“LUXURY” isn’t what immediately comes to mind when you say “local.” But luxury retailer Rustan’s makes the local chic with its exhibit Celebrating the Finest of the Philippines which is on view at the fifth Floor of Rustan’s Makati until June 22.
Displays of crafts from indigenous people from the north to the south of the country, from Ilocos to Maguindanao, are on display, augmented by food products from local producers, as well as jewelry by Silnag and assorted items of Filipiniana dress.
Displayed side by side with global luxury brands, it gives one a certain sense of pride — and the prices are up there with the giants too: there are embroidered silk and piña items priced at P22,000 and above. Items set with semiprecious stones, as well as lucky charms from the Cordillera region are more modestly priced.
The exhibit also paves the way for some of these producers to supply the Filipino luxury retailer all year-round and not just for special occassions. “We wanted to give these small business owners a chance to be able to sell their products on a year-round basis,” said Michael T. Huang, Rustan’s Vice-President for Store Development. He pointed out that many of these sellers will only be found once or twice a year at trade fairs and such. “It might not even be just for a year,” he said, hinting that some of the exhibitors may become permanent suppliers.
“It’s always been a passion,” said Mr. Huang about filling sections of the store with Filipino goods, jostling for space with brands such as Kate Spade and Meissen. “My grandmother, when she started the store, one of her goals was to promote Filipiniana. Back in the day, when she started, she wanted to give these small business owners a chance.”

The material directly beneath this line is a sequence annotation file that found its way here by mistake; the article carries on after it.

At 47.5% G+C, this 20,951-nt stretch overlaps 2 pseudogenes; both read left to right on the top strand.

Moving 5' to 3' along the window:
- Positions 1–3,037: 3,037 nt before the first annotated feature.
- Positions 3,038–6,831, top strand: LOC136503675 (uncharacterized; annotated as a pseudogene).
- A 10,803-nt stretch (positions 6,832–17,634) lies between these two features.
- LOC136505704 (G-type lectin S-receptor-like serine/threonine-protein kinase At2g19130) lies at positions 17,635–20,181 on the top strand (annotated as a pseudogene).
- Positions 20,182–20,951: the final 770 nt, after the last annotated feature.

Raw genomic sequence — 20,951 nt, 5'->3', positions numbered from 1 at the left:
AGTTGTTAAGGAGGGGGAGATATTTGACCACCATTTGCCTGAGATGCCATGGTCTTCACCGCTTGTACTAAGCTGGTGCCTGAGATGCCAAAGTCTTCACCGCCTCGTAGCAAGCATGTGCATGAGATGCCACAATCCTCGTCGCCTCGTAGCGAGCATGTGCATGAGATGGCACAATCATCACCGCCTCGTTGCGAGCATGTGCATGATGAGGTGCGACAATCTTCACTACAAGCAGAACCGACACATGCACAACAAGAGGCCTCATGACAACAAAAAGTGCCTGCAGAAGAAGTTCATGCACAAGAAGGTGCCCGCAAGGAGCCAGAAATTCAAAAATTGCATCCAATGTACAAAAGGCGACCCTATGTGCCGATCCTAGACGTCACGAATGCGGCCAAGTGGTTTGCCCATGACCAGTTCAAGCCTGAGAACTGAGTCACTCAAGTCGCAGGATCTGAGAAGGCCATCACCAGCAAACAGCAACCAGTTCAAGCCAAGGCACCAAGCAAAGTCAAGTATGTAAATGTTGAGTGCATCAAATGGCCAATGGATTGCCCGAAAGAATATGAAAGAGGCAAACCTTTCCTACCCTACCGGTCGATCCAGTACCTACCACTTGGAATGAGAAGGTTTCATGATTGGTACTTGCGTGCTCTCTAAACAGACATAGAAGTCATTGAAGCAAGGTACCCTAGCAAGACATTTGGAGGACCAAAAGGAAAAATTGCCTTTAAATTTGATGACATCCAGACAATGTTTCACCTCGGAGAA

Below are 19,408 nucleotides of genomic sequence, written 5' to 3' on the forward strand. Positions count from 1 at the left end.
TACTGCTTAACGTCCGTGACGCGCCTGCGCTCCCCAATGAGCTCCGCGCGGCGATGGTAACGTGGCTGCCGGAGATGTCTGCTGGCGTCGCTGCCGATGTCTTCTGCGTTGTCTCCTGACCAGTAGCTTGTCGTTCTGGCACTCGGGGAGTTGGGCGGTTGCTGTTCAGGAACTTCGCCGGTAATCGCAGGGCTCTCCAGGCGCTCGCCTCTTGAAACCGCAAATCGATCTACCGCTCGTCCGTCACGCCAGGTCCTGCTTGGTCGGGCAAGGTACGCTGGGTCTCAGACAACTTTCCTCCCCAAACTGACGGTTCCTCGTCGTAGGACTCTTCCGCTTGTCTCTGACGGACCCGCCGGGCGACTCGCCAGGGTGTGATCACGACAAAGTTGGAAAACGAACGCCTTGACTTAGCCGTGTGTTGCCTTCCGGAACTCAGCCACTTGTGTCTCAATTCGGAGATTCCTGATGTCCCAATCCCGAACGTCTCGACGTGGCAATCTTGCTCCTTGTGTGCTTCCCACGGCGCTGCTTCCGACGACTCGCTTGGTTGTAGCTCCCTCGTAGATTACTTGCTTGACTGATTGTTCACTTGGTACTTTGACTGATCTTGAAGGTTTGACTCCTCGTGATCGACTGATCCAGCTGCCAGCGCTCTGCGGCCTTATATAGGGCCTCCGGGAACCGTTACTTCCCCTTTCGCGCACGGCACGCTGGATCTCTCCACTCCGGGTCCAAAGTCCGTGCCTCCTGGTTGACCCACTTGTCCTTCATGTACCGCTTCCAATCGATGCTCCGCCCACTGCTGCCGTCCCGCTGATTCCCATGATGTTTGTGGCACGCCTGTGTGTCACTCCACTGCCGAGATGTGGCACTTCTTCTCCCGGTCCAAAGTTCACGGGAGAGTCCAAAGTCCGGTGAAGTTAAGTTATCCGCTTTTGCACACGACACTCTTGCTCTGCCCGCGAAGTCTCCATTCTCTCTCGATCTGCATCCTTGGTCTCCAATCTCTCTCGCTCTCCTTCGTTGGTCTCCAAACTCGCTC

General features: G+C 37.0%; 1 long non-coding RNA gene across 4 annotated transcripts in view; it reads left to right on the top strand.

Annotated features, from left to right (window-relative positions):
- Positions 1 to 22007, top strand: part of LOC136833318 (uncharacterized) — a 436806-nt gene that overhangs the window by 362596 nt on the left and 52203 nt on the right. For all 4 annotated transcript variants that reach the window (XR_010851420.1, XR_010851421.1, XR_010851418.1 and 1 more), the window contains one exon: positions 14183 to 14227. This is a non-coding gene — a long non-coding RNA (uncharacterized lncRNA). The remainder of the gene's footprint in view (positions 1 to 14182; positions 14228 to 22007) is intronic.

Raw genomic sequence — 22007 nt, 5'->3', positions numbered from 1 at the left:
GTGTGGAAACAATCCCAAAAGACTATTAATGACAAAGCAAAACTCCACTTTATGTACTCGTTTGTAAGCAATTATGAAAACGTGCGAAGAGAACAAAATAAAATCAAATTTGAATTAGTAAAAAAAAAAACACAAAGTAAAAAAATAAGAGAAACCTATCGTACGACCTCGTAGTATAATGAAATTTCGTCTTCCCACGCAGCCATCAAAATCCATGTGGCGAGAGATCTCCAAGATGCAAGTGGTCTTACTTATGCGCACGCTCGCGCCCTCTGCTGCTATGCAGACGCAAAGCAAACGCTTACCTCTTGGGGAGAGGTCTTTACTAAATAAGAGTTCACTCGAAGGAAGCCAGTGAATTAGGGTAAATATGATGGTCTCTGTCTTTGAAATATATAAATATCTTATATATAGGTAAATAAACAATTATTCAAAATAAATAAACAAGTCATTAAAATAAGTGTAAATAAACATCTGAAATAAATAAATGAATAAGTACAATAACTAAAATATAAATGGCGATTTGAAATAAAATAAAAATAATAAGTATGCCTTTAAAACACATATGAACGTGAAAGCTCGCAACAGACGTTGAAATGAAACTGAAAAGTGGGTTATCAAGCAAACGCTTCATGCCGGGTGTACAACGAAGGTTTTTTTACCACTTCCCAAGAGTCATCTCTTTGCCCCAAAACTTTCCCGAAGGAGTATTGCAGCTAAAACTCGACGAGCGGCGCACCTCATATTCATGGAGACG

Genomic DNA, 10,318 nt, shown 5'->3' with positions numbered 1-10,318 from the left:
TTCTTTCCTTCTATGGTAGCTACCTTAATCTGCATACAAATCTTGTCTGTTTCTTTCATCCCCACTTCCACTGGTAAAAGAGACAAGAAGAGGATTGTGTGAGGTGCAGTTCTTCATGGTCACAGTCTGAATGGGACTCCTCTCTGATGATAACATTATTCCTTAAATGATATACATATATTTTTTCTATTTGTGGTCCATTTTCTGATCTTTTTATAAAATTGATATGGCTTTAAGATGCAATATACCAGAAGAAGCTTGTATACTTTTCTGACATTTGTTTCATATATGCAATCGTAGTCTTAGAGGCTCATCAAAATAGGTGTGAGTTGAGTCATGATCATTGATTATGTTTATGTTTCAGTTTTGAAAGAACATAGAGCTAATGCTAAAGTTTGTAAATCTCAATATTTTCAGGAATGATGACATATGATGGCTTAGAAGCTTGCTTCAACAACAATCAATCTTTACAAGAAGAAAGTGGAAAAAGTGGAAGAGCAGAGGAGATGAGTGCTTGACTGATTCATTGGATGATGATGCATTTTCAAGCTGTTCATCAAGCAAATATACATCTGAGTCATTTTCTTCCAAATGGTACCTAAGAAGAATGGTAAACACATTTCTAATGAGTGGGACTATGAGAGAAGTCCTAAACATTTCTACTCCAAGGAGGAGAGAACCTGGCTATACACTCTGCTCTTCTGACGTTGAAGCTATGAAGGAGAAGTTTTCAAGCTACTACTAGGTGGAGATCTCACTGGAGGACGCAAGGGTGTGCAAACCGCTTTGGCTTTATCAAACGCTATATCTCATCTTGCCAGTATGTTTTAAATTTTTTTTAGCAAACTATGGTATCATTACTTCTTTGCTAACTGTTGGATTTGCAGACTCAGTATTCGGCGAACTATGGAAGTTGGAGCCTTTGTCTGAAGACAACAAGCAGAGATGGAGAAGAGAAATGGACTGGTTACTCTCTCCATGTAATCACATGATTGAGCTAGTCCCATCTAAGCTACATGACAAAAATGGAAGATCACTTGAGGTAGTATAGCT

While his grandmother, Rustan’s founder Gliceria Tantoco, ironed out deals with Oleg Cassini and other global fashion giants back in the 1950s and ’60s, she also saw fit to promote local designers such as Criselda Lontok.
Rustan’s is known for bringing in foreign luxury goods that wealthy Filipinos might have had to travel abroad for back in the day. While Rustan’s is owned by a Filipino family, could there be the spirit of a Filipino identity in the displays of glossy foreign brands? “Our slogan before was ‘Bringing the best of the world to the Philippines’,” said Mr. Huang. “I’d like to think that giving the Filipino a chance to get these products and have them here for them to buy — I guess you can say it’s a service that we’re very proud of.”
In connection with the exhibition in Rustan’s Makati, a special cooking workshop with celebrity chef Him Uy de Baron on making Filipino food with a modern flair will be held at Rustan’s Shangri-La on June 21. The workshop is open to the public. — Joseph L. Garcia